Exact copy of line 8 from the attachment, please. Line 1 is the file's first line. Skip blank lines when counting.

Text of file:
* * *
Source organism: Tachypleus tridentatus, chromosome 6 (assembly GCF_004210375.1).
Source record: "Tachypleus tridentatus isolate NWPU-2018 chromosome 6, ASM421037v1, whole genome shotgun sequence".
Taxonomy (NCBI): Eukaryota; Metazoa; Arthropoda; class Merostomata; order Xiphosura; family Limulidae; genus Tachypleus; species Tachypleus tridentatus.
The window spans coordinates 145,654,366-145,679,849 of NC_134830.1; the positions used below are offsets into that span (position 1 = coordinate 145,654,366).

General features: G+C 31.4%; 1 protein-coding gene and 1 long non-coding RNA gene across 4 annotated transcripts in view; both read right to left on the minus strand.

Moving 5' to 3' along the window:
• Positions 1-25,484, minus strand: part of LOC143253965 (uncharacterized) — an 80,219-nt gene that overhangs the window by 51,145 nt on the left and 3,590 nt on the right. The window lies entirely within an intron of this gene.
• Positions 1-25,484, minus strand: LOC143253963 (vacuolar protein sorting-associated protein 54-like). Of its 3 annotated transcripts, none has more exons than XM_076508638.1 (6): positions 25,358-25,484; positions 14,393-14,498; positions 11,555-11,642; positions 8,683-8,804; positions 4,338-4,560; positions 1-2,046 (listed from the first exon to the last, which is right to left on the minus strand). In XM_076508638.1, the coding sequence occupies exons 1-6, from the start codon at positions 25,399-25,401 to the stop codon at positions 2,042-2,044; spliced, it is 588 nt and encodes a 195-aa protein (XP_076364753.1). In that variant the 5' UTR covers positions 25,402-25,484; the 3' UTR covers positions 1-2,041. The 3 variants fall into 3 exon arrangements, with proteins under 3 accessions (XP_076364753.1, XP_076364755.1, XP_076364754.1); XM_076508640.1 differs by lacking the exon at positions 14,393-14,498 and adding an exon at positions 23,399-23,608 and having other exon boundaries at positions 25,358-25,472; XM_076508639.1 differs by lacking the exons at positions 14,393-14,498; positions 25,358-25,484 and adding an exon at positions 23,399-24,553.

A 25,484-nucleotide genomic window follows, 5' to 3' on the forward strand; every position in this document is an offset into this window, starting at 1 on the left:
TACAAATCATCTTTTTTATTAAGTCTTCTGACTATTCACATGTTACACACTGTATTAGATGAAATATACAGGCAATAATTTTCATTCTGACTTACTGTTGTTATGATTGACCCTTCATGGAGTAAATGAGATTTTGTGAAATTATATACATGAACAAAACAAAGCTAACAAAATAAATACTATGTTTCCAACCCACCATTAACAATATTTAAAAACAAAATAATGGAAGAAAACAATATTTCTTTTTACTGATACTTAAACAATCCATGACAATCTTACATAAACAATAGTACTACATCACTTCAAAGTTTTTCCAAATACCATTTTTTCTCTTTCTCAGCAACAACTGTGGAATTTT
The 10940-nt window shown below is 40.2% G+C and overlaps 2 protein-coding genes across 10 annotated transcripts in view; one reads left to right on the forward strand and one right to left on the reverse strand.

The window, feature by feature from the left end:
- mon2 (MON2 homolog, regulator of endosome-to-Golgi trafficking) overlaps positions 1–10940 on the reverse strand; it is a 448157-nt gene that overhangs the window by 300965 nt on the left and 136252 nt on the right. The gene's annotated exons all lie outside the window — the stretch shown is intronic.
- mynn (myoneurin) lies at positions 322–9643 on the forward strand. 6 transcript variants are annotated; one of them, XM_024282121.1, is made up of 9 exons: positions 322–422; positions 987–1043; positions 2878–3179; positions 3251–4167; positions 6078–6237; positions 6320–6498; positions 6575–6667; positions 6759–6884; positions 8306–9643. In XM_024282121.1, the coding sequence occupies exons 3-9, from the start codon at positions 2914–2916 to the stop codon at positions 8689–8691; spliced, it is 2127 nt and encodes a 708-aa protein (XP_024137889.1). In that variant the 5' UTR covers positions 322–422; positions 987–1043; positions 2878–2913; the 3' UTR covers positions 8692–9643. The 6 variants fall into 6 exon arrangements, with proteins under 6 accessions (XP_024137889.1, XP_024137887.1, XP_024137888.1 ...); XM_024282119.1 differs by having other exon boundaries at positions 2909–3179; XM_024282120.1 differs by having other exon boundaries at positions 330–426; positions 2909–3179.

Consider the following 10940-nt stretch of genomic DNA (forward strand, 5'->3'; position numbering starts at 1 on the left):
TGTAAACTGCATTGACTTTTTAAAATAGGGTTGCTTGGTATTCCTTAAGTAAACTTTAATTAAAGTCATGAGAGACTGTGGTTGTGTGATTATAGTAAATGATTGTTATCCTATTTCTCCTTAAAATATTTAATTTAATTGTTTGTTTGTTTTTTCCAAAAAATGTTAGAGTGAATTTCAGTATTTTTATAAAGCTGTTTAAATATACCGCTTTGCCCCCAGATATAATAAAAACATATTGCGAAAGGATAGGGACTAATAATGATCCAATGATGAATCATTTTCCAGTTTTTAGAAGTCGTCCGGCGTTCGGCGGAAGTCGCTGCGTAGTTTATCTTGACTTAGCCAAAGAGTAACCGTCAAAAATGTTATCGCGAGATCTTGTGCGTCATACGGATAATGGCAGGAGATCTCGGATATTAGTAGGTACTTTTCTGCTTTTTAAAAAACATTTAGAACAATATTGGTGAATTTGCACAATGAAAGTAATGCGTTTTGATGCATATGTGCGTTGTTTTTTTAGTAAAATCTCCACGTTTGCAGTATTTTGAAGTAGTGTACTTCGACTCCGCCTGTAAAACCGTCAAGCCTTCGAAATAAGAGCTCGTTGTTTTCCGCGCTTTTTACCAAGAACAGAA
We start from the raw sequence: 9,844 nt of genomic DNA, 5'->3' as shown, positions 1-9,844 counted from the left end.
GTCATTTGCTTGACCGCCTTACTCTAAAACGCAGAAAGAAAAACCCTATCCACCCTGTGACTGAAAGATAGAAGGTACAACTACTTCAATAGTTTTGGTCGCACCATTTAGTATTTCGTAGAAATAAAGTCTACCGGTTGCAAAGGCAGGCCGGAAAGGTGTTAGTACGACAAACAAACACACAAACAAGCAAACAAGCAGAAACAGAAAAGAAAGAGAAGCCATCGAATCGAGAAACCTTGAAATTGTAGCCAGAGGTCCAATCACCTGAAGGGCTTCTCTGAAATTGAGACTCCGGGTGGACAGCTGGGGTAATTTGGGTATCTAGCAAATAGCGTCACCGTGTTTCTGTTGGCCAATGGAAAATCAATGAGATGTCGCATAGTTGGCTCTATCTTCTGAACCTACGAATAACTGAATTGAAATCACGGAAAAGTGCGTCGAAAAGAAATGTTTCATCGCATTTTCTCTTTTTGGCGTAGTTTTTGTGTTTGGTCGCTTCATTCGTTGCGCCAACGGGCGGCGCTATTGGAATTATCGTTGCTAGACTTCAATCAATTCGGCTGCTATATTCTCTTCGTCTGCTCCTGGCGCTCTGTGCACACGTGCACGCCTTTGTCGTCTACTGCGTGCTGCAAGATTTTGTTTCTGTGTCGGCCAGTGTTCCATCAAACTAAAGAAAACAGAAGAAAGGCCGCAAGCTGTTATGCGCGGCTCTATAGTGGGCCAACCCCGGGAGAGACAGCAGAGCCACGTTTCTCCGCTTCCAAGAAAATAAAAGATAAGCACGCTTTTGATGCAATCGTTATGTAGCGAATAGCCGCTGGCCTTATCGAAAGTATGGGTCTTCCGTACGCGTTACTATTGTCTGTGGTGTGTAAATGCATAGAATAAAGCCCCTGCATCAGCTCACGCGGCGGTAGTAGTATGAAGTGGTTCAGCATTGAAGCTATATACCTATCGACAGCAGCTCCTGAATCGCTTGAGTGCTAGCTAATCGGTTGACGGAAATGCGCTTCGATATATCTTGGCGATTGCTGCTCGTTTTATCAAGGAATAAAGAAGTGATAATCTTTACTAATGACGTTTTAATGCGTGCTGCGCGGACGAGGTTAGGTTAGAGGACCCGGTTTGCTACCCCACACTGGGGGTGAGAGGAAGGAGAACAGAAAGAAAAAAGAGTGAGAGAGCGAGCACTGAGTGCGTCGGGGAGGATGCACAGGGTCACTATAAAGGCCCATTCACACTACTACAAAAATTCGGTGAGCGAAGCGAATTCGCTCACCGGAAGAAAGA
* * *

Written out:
• Positions 1-25,484, minus strand: LOC143253963 (vacuolar protein sorting-associated protein 54-like). Of its 3 annotated transcripts, none has more exons than XM_076508638.1 (6): positions 25,358-25,484; positions 14,393-14,498; positions 11,555-11,642; positions 8,683-8,804; positions 4,338-4,560; positions 1-2,046 (listed from the first exon to the last, which is right to left on the minus strand). In XM_076508638.1, the coding sequence occupies exons 1-6, from the start codon at positions 25,399-25,401 to the stop codon at positions 2,042-2,044; spliced, it is 588 nt and encodes a 195-aa protein (XP_076364753.1). In that variant the 5' UTR covers positions 25,402-25,484; the 3' UTR covers positions 1-2,041. The 3 variants fall into 3 exon arrangements, with proteins under 3 accessions (XP_076364753.1, XP_076364755.1, XP_076364754.1); XM_076508640.1 differs by lacking the exon at positions 14,393-14,498 and adding an exon at positions 23,399-23,608 and having other exon boundaries at positions 25,358-25,472; XM_076508639.1 differs by lacking the exons at positions 14,393-14,498; positions 25,358-25,484 and adding an exon at positions 23,399-24,553.